Two breaking news stories today have interrupted my week catching up on other projects. The first concerns the release of a decision in a major case before Canada’s “Human Rights” Tribunal that, to everyone’s surprise, came down on the side of freedom or speech and religion. For the past decade anti-Christian activists have been using the tribunals to persecute Christian organizations like the Knights of Columbus, Fr. de Valk (Canada’s equivalent to Fr. Frank Pavone) and Christian Horizons for promoting traditional Christian morality. For more information, check out my book with Kathy Shaidle (featuring an introduction by Mark Steyn): The Tyranny of Nice.
In writing this book, I noticed several similarities between the Canadian Human Rights Tribunal and the Legion of Christ in how they try always to promote “the appearance of nice”, treat those who dissent and express legitimate criticism of their methods, and how they create hierarchies of power and contribute to a culture where the average person is reluctant to speak the truth.
The second story is the following letter reportedly sent to Regnum Christi members in Atlanta and New York by Fr Scott Reilly and Fr Julio Marti. Giselle has posted it here. Assuming this letter is legit (I haven’t confirmed with Legion sources [UPDATE – a Regnum Christi source confirms receiving the letter]) my overall impression is that this is both encouraging and substantial. It may not be perfect – and here I agree with Giselle’s criticisms, and have a few questions of my own (like “How can we be sure Fr. Alvaro and other high-ranking Legion superiors didn’t know while Maciel was still alive?”) – but these questions can be resolved later. For now, I believe this is a significant step in the right direction, and we as Catholics need to encourage the Legion and Regnum Christi to keep walking along this path.
Unfortunately, I don’t have time right now for an in-depth analysis. But here is a summary of why I believe this reported letter is significant, substantial and important step in the right direction. These points are listed in no particular order of importance, and some of the quotations are out of order from which they appear in the letter:
– “We also hope to remedy some of our shortcomings in communication – for which we are sorry-, so that together we can continue walking what will surely be a long path of healing and reconciliation with those who have been hurt by the misdeeds of Father Maciel.” This is both an admission and an apology for the Legion’s questionable communication strategy thus far.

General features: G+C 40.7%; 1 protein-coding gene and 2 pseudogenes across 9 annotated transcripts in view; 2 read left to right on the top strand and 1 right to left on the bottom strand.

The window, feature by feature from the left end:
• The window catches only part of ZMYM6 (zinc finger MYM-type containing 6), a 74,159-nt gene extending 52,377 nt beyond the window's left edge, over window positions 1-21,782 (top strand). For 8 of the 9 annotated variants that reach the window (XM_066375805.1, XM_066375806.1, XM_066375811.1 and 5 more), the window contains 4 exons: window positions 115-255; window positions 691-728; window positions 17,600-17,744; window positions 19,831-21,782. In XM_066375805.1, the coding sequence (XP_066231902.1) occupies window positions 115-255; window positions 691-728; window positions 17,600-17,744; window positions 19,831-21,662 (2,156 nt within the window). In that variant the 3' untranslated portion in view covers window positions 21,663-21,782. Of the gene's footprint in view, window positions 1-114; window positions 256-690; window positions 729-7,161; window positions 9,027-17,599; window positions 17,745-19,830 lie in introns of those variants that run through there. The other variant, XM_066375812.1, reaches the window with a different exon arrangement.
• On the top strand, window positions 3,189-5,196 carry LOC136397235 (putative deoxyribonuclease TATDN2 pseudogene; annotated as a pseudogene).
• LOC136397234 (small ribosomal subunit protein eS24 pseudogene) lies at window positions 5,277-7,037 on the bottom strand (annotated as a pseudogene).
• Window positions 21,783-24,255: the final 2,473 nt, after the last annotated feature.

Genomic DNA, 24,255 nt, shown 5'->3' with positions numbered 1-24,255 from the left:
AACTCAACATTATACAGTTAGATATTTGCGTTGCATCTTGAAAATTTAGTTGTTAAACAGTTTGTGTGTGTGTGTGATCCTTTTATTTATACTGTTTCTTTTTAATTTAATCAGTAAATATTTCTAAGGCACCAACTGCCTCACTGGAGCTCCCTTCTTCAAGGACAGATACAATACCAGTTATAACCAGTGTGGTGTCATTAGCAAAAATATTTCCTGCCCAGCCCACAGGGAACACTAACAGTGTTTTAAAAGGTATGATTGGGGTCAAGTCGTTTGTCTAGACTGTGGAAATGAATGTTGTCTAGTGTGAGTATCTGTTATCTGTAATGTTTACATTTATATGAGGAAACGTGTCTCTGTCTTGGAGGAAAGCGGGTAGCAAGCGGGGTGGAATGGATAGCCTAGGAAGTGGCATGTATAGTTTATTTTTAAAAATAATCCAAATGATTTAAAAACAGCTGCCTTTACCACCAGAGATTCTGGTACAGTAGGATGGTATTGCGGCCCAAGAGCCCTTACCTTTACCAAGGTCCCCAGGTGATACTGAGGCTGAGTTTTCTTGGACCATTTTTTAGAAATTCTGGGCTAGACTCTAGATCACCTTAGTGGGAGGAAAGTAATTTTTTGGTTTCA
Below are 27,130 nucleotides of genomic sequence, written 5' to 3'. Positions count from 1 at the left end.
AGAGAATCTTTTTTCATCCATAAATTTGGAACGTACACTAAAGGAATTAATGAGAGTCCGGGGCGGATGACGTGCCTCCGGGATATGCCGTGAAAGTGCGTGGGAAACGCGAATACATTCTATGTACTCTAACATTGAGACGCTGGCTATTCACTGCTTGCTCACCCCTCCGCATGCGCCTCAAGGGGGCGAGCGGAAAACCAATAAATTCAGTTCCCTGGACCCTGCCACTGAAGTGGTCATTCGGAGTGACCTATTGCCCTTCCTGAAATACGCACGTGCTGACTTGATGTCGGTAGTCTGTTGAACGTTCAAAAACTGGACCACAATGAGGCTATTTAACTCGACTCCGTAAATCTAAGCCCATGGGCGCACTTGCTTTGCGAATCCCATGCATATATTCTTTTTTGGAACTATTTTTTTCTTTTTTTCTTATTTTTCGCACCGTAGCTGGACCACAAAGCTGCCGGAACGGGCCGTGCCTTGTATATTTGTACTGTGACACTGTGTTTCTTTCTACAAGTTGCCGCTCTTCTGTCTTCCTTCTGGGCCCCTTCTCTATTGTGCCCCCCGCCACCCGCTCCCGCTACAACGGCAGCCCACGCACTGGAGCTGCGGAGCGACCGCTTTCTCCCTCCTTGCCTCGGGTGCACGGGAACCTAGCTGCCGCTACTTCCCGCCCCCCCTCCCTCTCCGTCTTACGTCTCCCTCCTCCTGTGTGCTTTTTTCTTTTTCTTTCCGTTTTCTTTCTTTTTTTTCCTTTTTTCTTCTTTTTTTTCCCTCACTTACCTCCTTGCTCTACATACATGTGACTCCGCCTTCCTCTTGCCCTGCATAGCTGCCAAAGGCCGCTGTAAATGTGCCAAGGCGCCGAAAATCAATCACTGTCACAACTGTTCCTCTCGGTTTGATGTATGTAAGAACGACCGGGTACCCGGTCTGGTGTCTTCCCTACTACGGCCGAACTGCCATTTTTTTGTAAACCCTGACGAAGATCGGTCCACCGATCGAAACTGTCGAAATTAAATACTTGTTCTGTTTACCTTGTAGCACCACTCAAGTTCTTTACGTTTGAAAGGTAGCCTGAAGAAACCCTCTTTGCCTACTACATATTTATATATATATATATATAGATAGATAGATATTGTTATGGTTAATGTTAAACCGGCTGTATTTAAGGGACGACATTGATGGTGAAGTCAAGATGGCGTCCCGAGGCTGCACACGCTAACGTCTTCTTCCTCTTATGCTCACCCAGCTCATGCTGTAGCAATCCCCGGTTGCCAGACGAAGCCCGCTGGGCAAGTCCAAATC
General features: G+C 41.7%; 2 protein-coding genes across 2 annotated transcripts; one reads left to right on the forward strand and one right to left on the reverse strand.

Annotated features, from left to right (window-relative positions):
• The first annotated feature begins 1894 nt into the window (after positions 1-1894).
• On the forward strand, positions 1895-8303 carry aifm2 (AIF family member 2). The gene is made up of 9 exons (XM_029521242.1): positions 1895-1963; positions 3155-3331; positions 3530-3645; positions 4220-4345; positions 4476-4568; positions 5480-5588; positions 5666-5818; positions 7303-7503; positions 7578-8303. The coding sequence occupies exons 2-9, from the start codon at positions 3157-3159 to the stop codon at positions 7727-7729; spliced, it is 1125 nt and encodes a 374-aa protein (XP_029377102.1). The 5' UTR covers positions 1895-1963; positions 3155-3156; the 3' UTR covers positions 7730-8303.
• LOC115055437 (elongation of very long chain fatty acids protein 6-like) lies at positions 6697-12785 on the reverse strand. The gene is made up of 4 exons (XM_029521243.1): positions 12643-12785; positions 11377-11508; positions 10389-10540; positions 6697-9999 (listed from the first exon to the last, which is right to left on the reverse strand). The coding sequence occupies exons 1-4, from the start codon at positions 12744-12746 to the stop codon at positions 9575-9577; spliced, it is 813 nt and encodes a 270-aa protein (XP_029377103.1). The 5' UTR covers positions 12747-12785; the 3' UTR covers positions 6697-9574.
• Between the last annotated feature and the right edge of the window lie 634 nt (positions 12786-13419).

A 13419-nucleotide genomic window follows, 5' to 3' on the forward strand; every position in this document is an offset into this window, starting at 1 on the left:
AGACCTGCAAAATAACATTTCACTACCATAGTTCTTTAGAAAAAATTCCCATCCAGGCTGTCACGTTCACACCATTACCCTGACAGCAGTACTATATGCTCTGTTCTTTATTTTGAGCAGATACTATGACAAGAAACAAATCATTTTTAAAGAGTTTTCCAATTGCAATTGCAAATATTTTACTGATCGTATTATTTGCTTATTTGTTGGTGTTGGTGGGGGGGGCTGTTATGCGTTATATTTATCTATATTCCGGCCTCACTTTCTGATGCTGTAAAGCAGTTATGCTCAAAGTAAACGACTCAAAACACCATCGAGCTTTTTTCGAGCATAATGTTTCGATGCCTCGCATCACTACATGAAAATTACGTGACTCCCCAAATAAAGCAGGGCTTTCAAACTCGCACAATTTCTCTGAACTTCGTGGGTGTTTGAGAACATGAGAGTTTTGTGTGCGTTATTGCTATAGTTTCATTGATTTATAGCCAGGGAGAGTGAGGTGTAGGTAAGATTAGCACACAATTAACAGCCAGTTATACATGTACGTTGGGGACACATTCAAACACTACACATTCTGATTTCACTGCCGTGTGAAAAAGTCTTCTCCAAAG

– “As priests, our hearts go out to all those who have been harmed or scandalized by [Fr. Maciel’s] actions. To all we extend a special apology on behalf of the Legion and our General Director…” This is admission that Fr. Maciel’s actions have both harmed and scandalized the Church, and a clear apology for the harm and scandal.
– “We also regret that our inability to detect, and thus accept and remedy, Father Maciel’s failings has caused even more suffering.” This is an admission and an apology on several levels – for not accepting the truth about Fr. Maciel sooner, for not fixing the problems sooner, and for additional suffering caused to Fr. Maciel’s victims because of inaction on the Legion’s part.
– “In the recent past, after Father Marcial Maciel had retired, we came to know that he had had a relationship with a woman and fathered a child. Even more recently, there have been allegations of other relationships and other children.” and “All this leads us to value even more the wisdom and pastoral approach of the Holy See concerning the allegations of past sexual abuse against Father Maciel that had surfaced.” The expressions “fathered a child” and “allegations of past sexual abuse” is clear language, unlike vague euphemisms like “the founder’s double life.” I also believe it’s the right (and most charitable) language for the Legion to use in these circumstances. It spares us the sordid details, which the vast majority of us don’t need to know, but is specific enough to inform us what Fr. Maciel allegedly did.
– “Given the partial nature of the information available and the impossibility to evaluate immediately and in a definitive manner these complex allegations, the Legion of Christ cannot, at this time, make a statement regarding them.” The Legion is telling us what they don’t know, rather than try to avoid their potential to be true or continue to attack the alleged victims.